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20. Cytogenetic and cytometric analysis of nuclear genome in Musa - Doleel, J.

Institute of Experimental Botany
Laboratory of Molecular Cytogenetics and Cytometry
Sokolovská 6
CZ-77200 Olomouc
Czech Republic
E-mail: [email protected]


This chapter provides a short overview of the current status of Musa cytogenetics. Although the history of chromosome studies in Musa goes back to the beginning of the twentieth century, progress has been slow, mainly due to difficulties in analysing the small chromosomes of Musa. Flow cytometry can replace laborious chromosome counting, and it is now used routinely to estimate ploidy levels. The method has also been used to determine the size of the nuclear genome, and can be used to predict genomic constitution. More detailed analysis of the genomic constitution is made possible using genomic in situ hybridisation. The analysis of the long-range organisation of Musa chromosomes has progressed thanks to the application of fluorescence in situ hybridisation. A variety of repetitive DNA sequences have been localised to Musa chromosomes. Nevertheless, their number remains too low to provide a sufficiently complete picture of chromosome organisation. New cytogenetic markers are urgently needed to analyse the behaviour of chromosomes during evolution and in breeding programmes, and to integrate the physical and genetic maps.


The attempts to characterise nuclear genome of Musa at the chromosomal level go back to the first quarter of the twentieth century [1]. Correct determination of chromosome numbers enabled Cheesman [2] to divide the genus into four sections (Eumusa, Rhodochlamys, Callimusa and Australimusa). This classification, which has withstood the test of time, is based on the basic chromosome number and morphological characters. The sections Eumusa and Rhodochlamys have the basic chromosome number x = 11, the section Australimusa has x = 10, and the section Callimusa has x = 9 or 10. Edible bananas comprise parthenocarpic seed sterile diploid (2n = 2x = 22) and autopolyploid (3x, 4x) clones of M. acuminata as well as allopolyploid clones (3x, 4x) derived from crosses between M. acuminata and M. balbisiana, both belonging to the section Eumusa. Parthenocarpic edible types have also evolved within the section Australimusa and are known as Fe'i or Fehi bananas. Their origin is not clear. Despite a long history, the development of Musa cytogenetics was rather slow. The determination of chromosome number, the analysis of chromosome structure, and pairing behaviour in meiosis were hampered by difficulties in analysing the small chromosomes of Musa.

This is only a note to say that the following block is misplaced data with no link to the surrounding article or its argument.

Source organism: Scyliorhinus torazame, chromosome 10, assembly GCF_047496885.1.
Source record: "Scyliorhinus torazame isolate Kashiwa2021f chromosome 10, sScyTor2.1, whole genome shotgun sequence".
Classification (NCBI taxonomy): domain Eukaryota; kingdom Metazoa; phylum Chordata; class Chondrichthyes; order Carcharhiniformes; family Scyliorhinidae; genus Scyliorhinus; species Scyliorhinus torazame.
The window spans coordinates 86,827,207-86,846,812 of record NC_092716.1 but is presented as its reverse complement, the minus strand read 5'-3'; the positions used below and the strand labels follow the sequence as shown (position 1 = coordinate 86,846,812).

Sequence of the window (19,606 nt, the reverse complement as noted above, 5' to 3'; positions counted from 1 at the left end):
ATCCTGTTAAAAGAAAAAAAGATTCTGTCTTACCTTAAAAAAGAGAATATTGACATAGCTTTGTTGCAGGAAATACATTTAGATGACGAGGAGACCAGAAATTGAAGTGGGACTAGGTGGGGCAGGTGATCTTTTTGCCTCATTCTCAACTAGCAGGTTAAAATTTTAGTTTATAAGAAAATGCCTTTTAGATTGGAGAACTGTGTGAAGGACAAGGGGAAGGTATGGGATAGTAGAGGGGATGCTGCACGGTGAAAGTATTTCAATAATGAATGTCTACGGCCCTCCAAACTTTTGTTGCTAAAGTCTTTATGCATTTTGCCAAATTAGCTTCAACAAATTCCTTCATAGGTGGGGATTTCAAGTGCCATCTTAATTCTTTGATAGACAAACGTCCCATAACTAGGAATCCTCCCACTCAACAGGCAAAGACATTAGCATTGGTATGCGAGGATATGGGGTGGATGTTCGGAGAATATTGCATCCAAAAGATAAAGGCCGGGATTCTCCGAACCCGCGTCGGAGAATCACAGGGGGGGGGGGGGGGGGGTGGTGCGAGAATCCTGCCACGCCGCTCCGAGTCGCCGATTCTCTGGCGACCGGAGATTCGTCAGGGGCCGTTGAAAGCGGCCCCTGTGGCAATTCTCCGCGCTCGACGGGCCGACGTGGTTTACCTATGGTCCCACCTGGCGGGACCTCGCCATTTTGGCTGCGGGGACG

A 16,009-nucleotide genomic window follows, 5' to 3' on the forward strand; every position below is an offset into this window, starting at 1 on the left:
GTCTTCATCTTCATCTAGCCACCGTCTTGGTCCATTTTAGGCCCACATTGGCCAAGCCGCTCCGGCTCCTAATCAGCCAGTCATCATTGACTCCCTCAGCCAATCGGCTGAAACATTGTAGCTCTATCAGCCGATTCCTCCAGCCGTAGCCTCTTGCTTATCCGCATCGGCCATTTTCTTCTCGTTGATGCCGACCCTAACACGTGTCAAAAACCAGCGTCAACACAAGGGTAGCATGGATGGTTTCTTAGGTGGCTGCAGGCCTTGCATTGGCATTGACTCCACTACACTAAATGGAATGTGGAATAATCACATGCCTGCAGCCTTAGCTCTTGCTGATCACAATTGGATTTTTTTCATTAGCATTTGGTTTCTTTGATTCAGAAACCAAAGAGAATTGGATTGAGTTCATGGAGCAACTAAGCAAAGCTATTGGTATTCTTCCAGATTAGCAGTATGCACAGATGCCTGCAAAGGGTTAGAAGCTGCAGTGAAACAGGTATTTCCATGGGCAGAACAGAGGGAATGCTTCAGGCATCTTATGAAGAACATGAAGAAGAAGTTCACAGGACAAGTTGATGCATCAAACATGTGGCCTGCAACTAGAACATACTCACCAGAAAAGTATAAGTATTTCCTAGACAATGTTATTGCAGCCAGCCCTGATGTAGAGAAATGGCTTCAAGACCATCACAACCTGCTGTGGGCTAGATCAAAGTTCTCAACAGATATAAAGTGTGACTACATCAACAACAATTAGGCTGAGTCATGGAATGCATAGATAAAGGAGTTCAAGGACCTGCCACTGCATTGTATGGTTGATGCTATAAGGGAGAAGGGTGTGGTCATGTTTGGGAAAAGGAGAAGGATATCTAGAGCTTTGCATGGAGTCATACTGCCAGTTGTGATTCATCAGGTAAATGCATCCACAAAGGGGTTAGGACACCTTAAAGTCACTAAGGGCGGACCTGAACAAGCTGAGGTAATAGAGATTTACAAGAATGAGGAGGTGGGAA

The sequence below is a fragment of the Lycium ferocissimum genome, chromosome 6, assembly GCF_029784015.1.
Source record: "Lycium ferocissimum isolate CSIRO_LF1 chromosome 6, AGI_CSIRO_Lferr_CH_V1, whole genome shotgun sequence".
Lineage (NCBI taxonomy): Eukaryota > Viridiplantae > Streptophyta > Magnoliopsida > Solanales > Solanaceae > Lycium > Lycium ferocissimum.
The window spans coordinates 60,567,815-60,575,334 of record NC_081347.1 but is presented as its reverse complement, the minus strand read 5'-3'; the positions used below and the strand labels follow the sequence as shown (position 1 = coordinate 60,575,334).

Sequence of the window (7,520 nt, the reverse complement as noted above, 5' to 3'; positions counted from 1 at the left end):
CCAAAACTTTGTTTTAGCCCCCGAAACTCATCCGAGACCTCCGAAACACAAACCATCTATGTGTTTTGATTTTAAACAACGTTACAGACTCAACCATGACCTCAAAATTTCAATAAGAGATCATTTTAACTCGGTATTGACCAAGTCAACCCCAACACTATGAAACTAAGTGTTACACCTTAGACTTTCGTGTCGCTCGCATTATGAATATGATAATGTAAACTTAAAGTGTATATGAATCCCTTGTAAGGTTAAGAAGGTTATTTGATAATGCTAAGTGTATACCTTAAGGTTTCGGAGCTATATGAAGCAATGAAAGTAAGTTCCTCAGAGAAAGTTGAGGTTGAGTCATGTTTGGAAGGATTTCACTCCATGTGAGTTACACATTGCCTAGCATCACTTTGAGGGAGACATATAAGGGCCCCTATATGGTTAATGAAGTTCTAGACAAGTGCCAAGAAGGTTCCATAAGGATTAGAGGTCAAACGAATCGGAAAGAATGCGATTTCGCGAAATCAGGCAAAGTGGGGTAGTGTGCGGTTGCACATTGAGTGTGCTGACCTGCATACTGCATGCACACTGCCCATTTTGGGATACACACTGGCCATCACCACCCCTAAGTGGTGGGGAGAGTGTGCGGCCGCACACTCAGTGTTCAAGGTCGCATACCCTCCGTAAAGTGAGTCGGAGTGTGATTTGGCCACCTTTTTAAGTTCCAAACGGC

As the accurate determination of chromosome number and/or ploidy by chromosome counting is laborious, a variety of phenotypic traits including stomata size, stomata density and pollen size were used as alternative approaches to estimate ploidy [3,4]. They were not found to be reliable, mainly due to the strong influence of the genotype [5,6]. Doleel et al. [7,8] demonstrated that rapid and reliable ploidy screening in Musa could be performed using DNA flow cytometry. The method was quickly adapted in many laboratories and its application has led to many unexpected discoveries. For instance, several well known clones previously believed to be tetraploid were found to be triploid [9,10]. As mitotic activity in vitro is usually low, flow cytometry is an attractive alternative to chromosome counting to monitor karyological instability of cell and tissue cultures, and to characterise regenerated plants.

In addition to germplasm characterisation, ploidy screening using flow cytometry finds important applications in breeding. Some of the improvement programmes are based on crossing plants with different ploidy levels, giving rise to progenies representing combinations of male and female gametes with various chromosome numbers [11,12]. DNA flow cytometry represents an ideal tool for high throughput selection of progenies of desired ploidy. In conjunction with artificial polyploidisation, flow cytometry may be used for the production of tetraploids that are employed in 4x × 2x crosses to obtain seed sterile triploids [13]. Van Duren et al. [14] developed an integrated procedure involving in vitro polyploidisation and flow cytometric ploidy screening for mass production of non-chimeric autopolyploids. The process of chimera dissociation during clonal propagation in vitro has been recently analysed in detail by Roux et al. [15].


The size of the nuclear genome of Musa was not known until recently. The first reliable estimate was made using flow cytometry [7]. The nuclear genome of Musa was found to be small (552-607 Mbp), with the A genome being larger than the B genome. The results suggested that genome size might be used to discriminate both genomes. Using a larger set of diploids, Lysák et al. [16] demonstrated that the B genome is smaller by 12% on average. No intraspecific variation of genome size was found among the accessions of M. balbisiana, with an average size of 537 Mbp. On the other hand, small but statistically significant variation (591-615 Mbp) was found among the subspecies and clones of M. acuminata [16]. The differences may reflect distinct areas of origin of individual accessions of M. acuminata and may be due to variation in the copy number of repetitive DNA sequences [17].